Sunshine, blue skies, and mid-70s-breezes embraced me as I set off for home from the Horizons Unlimited Travellers meeting in Virginia last Sunday. Perfect riding weather belied that I’d be dancing on the edge of comfort before long.
I’d taken two days for the 1,110 km/620-mile trip down but wrestled with making the return trip in one day. It’s further than I like to ride at once but Monday’s forecast predicted rain and temps barely above freezing. Conditions didn’t improve for days.
Cold is manageable; cold and wet are miserable on a sliding scale matching temperature and rainfall.
Stopped for a picnic breakfast on a bench in front of a Court House in small town VA, I debated my choices. One long day would push my physical limits, but the alternative seemed much riskier and way more uncomfortable. I could always stop.
I planned for two and prepared for one, taking steps from the onset to fend off hypothermia and fatigue.
The air chilled as I headed north. By the time I crossed Pennsylvania’s Allegheny Mountains, the cold, drizzle, and threatening skies had me thinking I’d have to call it a day. But the rain held off and the air warmed as I moved west to lower elevations. As conditions improved and Monday’s dismal forecast loomed, I decided to push all the way home.
My heated jacket helped keep my core warm. I’d taken the express rather than the scenic route and kept my speeds at the posted limit to minimize wind chill. My supply of high-fat goat cheese, avocados, and protein shakes provided extra calories to fuel the furnace.
Frequent breaks and staying hydrated by drinking from the two-liter water reservoir in my tank bag (which also ensured I stopped often) warmed me up and allowed me to monitor my temperature. The insidious onset of physical and mental clumsiness that accompanies hypothermia is hard to detect while riding but evident when you stop.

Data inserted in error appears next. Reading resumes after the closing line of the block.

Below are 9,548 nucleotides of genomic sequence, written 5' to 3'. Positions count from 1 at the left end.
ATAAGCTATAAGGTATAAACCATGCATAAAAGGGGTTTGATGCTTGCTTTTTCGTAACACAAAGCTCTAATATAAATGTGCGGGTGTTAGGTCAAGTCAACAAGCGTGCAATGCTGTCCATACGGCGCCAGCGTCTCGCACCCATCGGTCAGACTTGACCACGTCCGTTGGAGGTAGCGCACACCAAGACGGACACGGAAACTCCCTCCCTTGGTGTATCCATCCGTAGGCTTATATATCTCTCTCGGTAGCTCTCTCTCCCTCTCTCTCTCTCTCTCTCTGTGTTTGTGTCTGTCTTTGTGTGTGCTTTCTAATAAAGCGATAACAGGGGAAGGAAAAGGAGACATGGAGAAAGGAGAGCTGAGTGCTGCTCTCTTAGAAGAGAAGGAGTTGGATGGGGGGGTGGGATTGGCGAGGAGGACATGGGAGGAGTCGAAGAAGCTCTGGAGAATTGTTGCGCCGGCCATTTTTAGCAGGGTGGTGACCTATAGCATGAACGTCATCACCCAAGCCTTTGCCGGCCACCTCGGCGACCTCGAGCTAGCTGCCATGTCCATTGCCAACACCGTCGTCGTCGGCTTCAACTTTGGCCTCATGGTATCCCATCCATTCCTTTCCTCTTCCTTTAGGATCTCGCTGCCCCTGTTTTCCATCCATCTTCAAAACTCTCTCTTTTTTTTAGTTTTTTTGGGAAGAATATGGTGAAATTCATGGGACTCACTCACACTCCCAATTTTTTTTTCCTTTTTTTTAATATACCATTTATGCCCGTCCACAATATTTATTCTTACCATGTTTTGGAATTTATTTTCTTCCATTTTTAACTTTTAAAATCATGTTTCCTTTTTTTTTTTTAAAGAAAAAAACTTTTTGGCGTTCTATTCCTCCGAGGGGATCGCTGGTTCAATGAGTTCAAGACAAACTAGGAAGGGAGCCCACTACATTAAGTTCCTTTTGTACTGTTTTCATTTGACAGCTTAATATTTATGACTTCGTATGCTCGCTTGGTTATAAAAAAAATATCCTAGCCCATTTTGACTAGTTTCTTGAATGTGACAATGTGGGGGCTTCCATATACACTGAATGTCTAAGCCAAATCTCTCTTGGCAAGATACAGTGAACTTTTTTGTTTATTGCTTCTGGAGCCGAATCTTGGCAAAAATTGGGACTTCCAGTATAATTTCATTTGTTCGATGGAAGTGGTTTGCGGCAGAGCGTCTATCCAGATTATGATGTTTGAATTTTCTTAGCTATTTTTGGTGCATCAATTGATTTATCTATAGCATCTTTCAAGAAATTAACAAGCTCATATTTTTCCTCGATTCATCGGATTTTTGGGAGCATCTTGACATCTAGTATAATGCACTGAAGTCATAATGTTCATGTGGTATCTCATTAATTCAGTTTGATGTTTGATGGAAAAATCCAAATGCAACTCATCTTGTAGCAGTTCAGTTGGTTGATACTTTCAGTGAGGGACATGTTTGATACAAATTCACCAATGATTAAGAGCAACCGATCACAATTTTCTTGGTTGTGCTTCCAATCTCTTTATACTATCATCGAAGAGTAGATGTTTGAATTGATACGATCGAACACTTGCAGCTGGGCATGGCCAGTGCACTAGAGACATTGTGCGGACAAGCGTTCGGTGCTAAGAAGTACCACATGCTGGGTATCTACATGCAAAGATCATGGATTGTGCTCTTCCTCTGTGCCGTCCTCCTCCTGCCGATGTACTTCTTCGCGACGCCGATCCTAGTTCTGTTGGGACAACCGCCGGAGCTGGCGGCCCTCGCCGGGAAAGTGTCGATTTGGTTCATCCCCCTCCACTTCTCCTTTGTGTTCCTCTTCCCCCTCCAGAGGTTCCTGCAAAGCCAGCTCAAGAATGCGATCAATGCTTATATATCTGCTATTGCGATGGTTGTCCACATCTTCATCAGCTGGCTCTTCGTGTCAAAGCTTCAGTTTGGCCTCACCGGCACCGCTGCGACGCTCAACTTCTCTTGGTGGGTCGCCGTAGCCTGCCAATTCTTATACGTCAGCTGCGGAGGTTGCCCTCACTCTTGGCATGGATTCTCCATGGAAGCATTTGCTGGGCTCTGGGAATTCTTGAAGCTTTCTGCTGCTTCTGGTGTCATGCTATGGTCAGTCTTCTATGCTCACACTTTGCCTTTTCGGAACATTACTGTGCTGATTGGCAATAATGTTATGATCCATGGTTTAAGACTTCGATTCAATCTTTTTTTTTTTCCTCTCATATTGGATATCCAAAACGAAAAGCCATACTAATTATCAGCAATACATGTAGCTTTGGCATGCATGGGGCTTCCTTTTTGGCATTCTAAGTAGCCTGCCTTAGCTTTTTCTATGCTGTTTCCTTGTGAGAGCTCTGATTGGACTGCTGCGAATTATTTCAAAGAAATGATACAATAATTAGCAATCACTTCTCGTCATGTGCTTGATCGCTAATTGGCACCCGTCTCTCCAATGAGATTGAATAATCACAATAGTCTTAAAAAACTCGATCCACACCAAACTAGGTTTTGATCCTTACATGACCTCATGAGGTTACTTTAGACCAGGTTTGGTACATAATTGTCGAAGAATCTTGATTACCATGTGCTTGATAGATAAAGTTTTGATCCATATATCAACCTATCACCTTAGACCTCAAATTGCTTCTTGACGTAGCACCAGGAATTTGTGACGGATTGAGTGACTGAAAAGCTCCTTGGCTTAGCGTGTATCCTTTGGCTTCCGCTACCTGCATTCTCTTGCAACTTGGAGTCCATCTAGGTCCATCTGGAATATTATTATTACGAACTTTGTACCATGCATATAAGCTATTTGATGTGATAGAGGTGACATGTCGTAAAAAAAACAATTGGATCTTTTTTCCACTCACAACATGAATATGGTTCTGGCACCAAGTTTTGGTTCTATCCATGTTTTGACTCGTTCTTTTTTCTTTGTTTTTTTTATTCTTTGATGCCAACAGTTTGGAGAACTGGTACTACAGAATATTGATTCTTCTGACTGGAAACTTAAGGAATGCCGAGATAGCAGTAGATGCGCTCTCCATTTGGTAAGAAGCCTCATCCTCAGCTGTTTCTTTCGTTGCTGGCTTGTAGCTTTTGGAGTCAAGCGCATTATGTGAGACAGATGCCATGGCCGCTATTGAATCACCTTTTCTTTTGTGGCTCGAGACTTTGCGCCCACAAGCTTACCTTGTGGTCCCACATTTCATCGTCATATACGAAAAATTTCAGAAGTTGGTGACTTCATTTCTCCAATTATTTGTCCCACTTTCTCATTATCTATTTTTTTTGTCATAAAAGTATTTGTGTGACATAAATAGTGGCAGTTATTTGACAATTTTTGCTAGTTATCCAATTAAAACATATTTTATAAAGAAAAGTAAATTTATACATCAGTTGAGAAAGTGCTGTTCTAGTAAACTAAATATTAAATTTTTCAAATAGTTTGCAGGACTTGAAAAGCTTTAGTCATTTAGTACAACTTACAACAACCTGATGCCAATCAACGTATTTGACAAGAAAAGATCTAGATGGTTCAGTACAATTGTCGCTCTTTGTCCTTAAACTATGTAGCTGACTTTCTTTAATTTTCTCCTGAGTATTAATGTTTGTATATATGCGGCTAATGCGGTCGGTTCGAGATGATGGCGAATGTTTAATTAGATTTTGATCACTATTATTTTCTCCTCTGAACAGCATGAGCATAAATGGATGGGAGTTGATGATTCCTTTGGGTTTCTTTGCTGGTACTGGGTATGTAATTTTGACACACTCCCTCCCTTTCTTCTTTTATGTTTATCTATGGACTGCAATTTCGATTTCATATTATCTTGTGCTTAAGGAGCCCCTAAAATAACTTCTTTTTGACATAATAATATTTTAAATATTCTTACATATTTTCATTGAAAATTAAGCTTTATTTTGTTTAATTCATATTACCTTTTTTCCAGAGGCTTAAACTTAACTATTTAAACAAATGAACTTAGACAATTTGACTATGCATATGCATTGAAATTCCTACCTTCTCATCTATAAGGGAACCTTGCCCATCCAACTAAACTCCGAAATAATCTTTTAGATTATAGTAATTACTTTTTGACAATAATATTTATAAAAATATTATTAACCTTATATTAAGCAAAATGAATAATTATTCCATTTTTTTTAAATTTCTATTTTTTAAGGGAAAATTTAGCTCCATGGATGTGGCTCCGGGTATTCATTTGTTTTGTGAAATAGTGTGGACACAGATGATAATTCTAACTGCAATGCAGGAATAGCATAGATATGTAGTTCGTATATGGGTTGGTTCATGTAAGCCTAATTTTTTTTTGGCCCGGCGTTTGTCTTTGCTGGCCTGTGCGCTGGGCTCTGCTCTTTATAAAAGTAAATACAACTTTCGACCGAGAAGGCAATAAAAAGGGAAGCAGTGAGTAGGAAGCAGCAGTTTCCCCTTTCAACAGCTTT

I may not have exceeded the speed limit but I pushed past the edge of my comfort zone. Time slowed to a crawl. It got COLD, the last few hours barely above freezing. I knew I had the physical, mental, and emotional resources to do it, yet many times I thought about packing it in. Tomorrow would be worse though.
My internal dialogue reminded me how people, including Oliver Solero who’d given a presentation about a trip to northern Manitoba in much colder temps, had persevered through hardship. My cold (or distance) didn’t even rank on Oliver’s scale. Others have dealt with far greater adversity.
Those paths, however, were not mine.
Growth happens when we overcome perceived barriers, whatever they are. The only one to calibrate against, and answer to, is ourselves. That also means basing decisions on internal guidance, not what we think others will think of us.
While we must consider our safety, we are called to not run from the discomfort and even fear of growth. What we find when we’re dancing on the edge of comfort is a more perfect understanding of ourselves.
I rolled into my driveway just before midnight. A friend had unlocked the door and turned on the lights. The blast of warm air that welcomed me felt like heaven. It sure was good to be home.
Photo on Visual Hunt.